This post is Part 2 of Photography Questions and Answers for Beginners. You can check our previous post 5 Photography Questions and Answers for Beginners.
What is Prime Lens?
Prime Lens also called a fixed focal length lens, the prime lens cannot zoom closer or pull back from a subject. Fixed focal length lenses are found on cheaper compacts. At the SLR end of the market, interchangeable prime lenses are used for their higher image quality. Many of the world’s best photographers use prime rather than zoom lenses, but are forced to move closer to their subjects. Prime lenses usually have wide and fast maximum apertures such as f/1.8 and are available from the specialist wide-angle fish eyes to the ultra-long telephoto for sports photography.
What is Vignetting?
Photo Credit : Ranga Krishna Tipirneni
In photography and optics, vignetting is a reduction of an image’s brightness or saturation at the periphery compared to the image center. The word vignette, from the same root as vine, originally referred to a decorative border in a book. Later, the word came to be used for a photographic portrait which is clear in the center, and fades off at the edges. A similar effect occurs when filming projected images or movies off a projection screen. The resulting so-called “hotspot” effect defines a cheap home-movie look where no proper telecine is used.
Vignetting is often an unintended and undesired effect caused by camera settings or lens limitations. However, it is sometimes purposely introduced for creative effect, such as to draw attention to the center of the frame. A photographer may deliberately choose a lens which is known to produce vignetting to obtain the effect, or it may be introduced with the use of special filters or post-processing procedures.
Understanding Aperture and Depth of Field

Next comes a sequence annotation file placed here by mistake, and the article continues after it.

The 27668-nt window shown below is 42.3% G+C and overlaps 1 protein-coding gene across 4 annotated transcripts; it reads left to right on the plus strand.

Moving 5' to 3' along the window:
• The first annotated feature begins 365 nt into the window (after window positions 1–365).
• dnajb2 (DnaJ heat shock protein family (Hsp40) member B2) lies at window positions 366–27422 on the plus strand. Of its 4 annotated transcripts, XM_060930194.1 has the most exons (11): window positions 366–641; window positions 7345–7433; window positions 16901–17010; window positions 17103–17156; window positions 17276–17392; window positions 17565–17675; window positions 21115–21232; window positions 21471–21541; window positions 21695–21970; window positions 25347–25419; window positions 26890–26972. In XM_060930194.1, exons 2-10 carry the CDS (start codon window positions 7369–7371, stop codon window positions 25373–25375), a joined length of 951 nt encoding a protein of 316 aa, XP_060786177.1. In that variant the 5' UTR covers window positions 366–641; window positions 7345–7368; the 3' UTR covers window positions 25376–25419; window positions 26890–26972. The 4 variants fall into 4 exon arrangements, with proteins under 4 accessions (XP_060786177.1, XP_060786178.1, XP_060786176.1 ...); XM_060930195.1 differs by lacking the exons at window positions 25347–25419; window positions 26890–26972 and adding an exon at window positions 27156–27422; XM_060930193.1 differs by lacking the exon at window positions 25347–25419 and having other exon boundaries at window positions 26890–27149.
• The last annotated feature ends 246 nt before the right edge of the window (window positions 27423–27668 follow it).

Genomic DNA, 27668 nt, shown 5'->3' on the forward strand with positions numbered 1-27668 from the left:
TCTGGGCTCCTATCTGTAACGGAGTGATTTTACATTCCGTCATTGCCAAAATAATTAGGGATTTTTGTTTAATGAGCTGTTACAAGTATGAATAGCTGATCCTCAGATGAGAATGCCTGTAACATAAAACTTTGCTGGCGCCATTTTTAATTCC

Image Credit : Crezalyn Nerona Uratsuji
The aperture is a variable-sized circular opening inside your camera lens used to moderate existing light levels for a good exposure, but it also determines depth of field. A typical lens has an aperture range of f/1.4, f/1.8, f/2.8, f/4, f/5.6, f/8, f/11, f/16. In depth of field terms, f/1.4 produces the shallowest result with little sharp detail before and beyond the subject. At f/16, more sharp detail is rendered both before and beyond your main subject. Aperture values in between will correspond.
Access to the aperture scale depends entirely on the type of camera you use. On better compacts this will extend to five available on the top-price SLRs. Aperture values are usually accessed via a menu or thumbwheel on the camera, but can only be selected in manual or aperture-priority exposure modes. In auto and other programming modes, the camera meter decides on an appropriate value to generate a correct exposure, without taking your depth of field wishes into account. For many photographers, the aperture priority exposure mode is best as it offers control over depth of field, and leaves the task of selecting an appropriate shutter speed to the camera. With mechanical medium-format and large-format cameras, the aperture scale is found on a circular ring attached to the lens.
What is Red Eye?
Image Credit : Desteni Weast
Red eye occurs when flash is used in low light conditions and reflects off a subject’s retina, to create an unnerving red disc over the eyes. This occurs because, in low light, the iris in the eye is open wide to compensate, just like a wide aperture in a camera lens. The red disk effect is caused when flash light is fired into the eye and bounces off the red retina back to the camera in a straight line. On a better camera, this can be resolved using an external unit set slightly to one side, or by using the red-eye flash-reduction mode. Red-eye reduction works by firing a tiny pre-flash to narrow the iris in your subject’s eyes before the main burst of light is first off. Strangely, the same effect occurs with animals, but with a differently colored result.
Using Zoom Lens
A zoom lens combines multiple focal lengths in a single lens and can be used to produce exciting and unusual effects. Zooming during an exposure produces a kind of soft filter effect that makes the subject appear neither pin sharp nor properly blurred. This effect gives a photo an interesting, dynamic feel. This type of shot is most effective if you use a long shutter speed to capture the zoom effect—your results will be sharp in the center of the frame and will include some motion blur at the edges. The longer the shutter speed you use, the stronger the effect will be. Here too, you can use a tripod to prevent unwanted camera shake.
The all-in-one nature of a zoom lens gives you maximum shooting flexibility, but at the price of increased weight compared to fixed focal length lenses, which require you to carry multiple lenses. Because it means you swap lenses less often, using a zoom lens also helps to prevent dirt entering the camera and landing on the image sensor.